Language study speaks to genetic differences

30 May 2021 - 12:42 By paul ash
The researchers however cautioned that self-identity itself is complex, with about one third of the participants having more than one parent or grandparent with a different ethnic self-identity.
The researchers however cautioned that self-identity itself is complex, with about one third of the participants having more than one parent or grandparent with a different ethnic self-identity.
Image: Katy Migiro/Thomson Reuters Foundation

People who are part of the south-eastern Bantu (SEB) language speaking groups are too different to be treated as a single genetic unit, a new study shows.

In the study, which also showed how different language groups had distinctive histories, researchers from Wits University analysed the genetic data of more than 5,000 participants speaking eight different southern African languages such as isiZulu, isiXhosa, Setswana, Venda and Sesotho.

Over 80% (40 million) of South Africans speak one of the nine languages from the SEB family.

Genetic studies usually lump SEB-speakers in a single group even though the languages are markedly different, the study's authors told Nature magazine.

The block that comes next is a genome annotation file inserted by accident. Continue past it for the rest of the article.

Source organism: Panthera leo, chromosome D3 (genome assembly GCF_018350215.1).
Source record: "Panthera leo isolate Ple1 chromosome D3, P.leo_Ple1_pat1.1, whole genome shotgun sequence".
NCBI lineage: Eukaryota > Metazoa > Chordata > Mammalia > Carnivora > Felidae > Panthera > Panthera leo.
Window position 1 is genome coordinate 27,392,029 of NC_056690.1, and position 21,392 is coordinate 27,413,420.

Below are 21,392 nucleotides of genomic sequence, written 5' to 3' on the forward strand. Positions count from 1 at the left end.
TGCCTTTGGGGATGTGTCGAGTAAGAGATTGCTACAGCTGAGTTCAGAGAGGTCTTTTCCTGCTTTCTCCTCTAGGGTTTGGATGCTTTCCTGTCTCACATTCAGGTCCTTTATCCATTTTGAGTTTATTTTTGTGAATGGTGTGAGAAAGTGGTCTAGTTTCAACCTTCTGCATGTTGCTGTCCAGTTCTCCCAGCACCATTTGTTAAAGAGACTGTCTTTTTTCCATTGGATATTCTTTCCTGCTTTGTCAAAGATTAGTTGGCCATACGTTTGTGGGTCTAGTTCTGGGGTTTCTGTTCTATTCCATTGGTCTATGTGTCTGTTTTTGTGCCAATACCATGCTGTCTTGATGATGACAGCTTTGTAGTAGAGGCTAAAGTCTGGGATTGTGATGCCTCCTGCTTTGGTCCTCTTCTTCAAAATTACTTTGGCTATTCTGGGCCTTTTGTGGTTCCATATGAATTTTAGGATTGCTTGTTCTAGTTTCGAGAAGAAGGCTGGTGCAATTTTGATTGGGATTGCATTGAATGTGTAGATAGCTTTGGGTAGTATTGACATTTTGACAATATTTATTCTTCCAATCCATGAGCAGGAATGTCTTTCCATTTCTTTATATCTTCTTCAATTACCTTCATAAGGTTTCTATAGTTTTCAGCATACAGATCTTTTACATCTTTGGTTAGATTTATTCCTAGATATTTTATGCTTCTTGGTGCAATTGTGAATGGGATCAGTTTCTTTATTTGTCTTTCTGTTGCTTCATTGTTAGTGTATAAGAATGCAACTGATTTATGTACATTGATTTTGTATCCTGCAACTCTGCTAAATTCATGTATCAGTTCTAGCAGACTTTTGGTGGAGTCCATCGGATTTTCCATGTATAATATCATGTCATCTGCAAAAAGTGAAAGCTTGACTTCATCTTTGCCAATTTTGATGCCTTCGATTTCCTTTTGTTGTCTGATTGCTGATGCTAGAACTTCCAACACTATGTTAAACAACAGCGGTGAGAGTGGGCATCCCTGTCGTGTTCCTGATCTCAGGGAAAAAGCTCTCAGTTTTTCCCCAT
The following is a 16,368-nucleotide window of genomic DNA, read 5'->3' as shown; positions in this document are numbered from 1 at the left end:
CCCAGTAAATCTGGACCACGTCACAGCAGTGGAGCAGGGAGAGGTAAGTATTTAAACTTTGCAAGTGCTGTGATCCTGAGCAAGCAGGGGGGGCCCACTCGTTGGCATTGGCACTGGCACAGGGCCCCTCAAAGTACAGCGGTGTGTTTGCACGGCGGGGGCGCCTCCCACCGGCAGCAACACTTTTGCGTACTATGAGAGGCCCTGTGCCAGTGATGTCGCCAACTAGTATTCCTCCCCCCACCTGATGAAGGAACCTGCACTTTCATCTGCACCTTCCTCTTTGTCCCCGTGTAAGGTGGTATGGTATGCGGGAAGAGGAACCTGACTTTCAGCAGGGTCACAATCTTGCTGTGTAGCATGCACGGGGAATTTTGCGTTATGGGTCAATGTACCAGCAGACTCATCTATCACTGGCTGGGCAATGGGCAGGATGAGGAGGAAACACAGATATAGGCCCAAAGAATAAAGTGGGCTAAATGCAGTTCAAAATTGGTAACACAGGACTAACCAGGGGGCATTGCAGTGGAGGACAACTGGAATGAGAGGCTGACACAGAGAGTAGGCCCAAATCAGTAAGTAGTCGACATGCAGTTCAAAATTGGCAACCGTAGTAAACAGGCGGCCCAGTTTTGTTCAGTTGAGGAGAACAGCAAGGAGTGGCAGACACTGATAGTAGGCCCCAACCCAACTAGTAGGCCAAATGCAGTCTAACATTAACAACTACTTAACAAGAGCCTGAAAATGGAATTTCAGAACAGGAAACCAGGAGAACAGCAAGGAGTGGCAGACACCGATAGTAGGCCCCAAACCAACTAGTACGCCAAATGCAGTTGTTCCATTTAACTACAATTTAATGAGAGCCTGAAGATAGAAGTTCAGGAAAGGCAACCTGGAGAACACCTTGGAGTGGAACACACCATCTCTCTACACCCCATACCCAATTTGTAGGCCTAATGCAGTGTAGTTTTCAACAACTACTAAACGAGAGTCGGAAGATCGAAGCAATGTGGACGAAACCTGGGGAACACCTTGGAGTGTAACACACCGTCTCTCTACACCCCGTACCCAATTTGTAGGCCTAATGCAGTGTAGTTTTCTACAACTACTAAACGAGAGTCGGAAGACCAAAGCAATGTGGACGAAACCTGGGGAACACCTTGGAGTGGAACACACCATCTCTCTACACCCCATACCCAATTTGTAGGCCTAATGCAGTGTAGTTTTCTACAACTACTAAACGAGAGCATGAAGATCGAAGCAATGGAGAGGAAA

“One of the key observations was the surprisingly high variation in frequencies of some of the genetic variants that are known to either predispose to or protect from diseases such as diabetes and hypertension, between these groups”, said Dhriti Sengupta, one of the study's authors who is based at the Sydney Brenner Institute for Molecular Bioscience.

The researchers found that a genetic variant that offers protection against sleeping sickness varied by as much as four times between two of the language groups.

A graphic showing the spread of languages in the study
A graphic showing the spread of languages in the study
Image: Supplied

Not taking genetic differences into account increased the chances of making erroneous inferences about whether certain people were at risk from disease, Sengupta said, adding that a more detailed study could help develop more precise medicine initiatives.

The researchers however cautioned that self-identity itself is complex, with about one third of the participants having more than one parent or grandparent with a different ethnic self-identity.

“Moreover, while the study maps shows clear population structure, there are exceptions highlighting the fluidity of cultural identity,' the paper said.

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